This book tells the complex saga of a sports car that was created in the early 1960s as a result of an unlikely collaboration between a plain-talking ex-racing driver from Texas and a conservative British automobile manufacturer, funded by one of the giants of the industry, the Ford Motor Company.
Carroll Shelby, AC Cars, and Ford came together to create a car called the Cobra, based on the AC Ace roadster that had been in production since 1954. When the Shelby Cobra was created, it was far from state-of-the-art, but the use of a new series of Ford V8 engines saw the lightweight car annihilate the Chevrolet Corvette in American sports car racing. By adding aerodynamic bodywork, the Daytona Cobra Coupe arrived in Europe to contest the FIA World Championship and took victory in the GT category in 1965, making Shelby American the first (and only) USA-based manufacturer to achieve this feat.
In order to capitalize on this success, even greater power was required and the car was developed to take a huge 7-liter engine that proved to be a triumph of horsepower over handling – thus the 427 Cobra became an overnight legend, establishing new performance records and creating a reputation for being more than a little tricky to drive.
The era of the Cobra was brief – production ended at Shelby American during 1966 and at AC Cars in 1968 where they built their own final version, the AC289 Sports. Just over 1000 Cobras were built during that time but the final cars proved difficult to sell, their vintage qualities deterring potential owners. Carroll Shelby closed his company and went to Africa while AC developed other models, but the Cobra was not quite finished yet. Within a matter of a few years, a new market for the car was created as the demand for affordable kit cars grew. The most popular model by far was the Cobra and many thousands were built, with the result that both AC Cars and Carroll Shelby put their own versions back into production. And then the arguments really started…
If it was an improbable car over forty years ago, it is even more implausible today, but the remarkable Cobra, in one form or another, is still with us. It may be dead, but it just won’t lie down!
|Product dimensions:||11.38(w) x 11.75(h) x 1.00(d)|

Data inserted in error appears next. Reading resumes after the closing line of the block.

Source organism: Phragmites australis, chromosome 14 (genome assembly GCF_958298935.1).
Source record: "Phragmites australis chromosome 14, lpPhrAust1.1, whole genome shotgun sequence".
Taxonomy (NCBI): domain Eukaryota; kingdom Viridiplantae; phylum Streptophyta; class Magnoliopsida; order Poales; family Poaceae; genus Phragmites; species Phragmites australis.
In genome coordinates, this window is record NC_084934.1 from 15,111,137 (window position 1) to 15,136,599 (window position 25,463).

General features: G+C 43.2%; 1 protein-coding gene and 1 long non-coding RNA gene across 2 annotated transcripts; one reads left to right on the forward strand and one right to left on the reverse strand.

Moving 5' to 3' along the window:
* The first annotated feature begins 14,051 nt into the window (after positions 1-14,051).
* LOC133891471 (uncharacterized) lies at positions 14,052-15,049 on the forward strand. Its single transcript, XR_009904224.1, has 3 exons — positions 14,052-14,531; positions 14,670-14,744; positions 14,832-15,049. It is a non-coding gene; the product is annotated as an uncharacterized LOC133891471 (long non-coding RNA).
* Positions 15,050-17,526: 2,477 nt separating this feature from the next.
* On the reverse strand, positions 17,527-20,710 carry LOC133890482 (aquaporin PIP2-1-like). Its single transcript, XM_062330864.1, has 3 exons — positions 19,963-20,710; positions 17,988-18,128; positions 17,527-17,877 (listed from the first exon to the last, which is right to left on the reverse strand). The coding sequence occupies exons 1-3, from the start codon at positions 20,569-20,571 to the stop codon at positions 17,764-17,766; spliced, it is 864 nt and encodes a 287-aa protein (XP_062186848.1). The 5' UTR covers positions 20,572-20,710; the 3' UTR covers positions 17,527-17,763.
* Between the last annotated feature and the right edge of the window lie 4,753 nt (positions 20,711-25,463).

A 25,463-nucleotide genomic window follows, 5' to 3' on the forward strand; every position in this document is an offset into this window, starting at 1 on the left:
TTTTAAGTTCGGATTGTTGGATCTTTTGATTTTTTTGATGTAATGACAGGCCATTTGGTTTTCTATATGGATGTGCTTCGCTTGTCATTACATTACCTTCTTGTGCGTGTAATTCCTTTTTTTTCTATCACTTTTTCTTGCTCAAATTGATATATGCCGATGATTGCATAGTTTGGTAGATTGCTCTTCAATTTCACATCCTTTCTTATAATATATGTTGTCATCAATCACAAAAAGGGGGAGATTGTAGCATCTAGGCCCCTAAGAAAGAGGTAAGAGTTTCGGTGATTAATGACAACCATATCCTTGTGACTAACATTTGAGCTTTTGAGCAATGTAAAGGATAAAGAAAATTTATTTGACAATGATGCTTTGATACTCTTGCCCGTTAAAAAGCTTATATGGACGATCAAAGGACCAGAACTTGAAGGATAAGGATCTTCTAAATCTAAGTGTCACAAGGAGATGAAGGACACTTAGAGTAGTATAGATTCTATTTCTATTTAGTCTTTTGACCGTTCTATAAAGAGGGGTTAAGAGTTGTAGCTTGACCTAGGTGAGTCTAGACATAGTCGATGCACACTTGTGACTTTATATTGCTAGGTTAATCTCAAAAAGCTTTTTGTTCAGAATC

About the Author
After leaving art college, Trevor Legate became a commercial and advertising photographer with a passion for motor sport and cars. He wrote and supplied most of the photographs for his first book, Cobra, in 1984. A book about the GT40 followed, while he continued to build up his photographic business. In 2002, Trevor sold his share in his studio and was soon commissioned to write books about the Corvette and Mercedes-Benz. He also writes and photographs for various UK motoring magazines.
What People are Saying About This
Road and Track, May 2007
“With many of the previous Cobra books out of print and the popularity of Cobra replicas, anyone interested in the marque should already have it on their shopping list. I’m making room for it on my bookshelf right now.”
Cars & Parts, December 2006
“Legate presents a spirited text and employs some 300 color and black and white photos to illustrate the history of this special car.”
Fort Worth Star-Telegram, May 25, 2006
“In coffee-table format, but without the overwhelming bulk ‘coffee table’ sometimes implies, Mr. Legate’s work is highly enjoyable and, at $50, a relative bargain. Try buying a Cobra for that.”
Old Cars Weekly News & Marketplace, Oct. 5, 2006
“Anyone who measures their blood pressure in pounds per square inch will be unable to resist picking up this heavy, over-sized hardcover book and perusing its 288 pages … To illustrate the history, wonderful black-and-white photos and professionally shot color photos have been employed.”
Victory Lane, November 2006
“The whole story is here from the beginning in 1962 through 1968 then the revival of continuation and replicas … Lavishly illustrated …Well done.”
New Zealand Collector Car, Winter 2007
"This large format book is well written, full of interesting facts, and features a large collection of excellent modern and historic photographs – a must-have for all enthusiasts of the legendary Cobra.”
The Shelby American, No. 75 (circ. unavailable)
“The reader sees where everything fits and along the way is treated to some of the best photography of the cars that you won’t find anywhere. If it has been awhile since you have bought a Cobra book, this is a good one to break the draught.”
“Illustrated with over 300 photographs, the book is a must for Cobra sports car lovers.” – Peter Elsworth, Providence Journal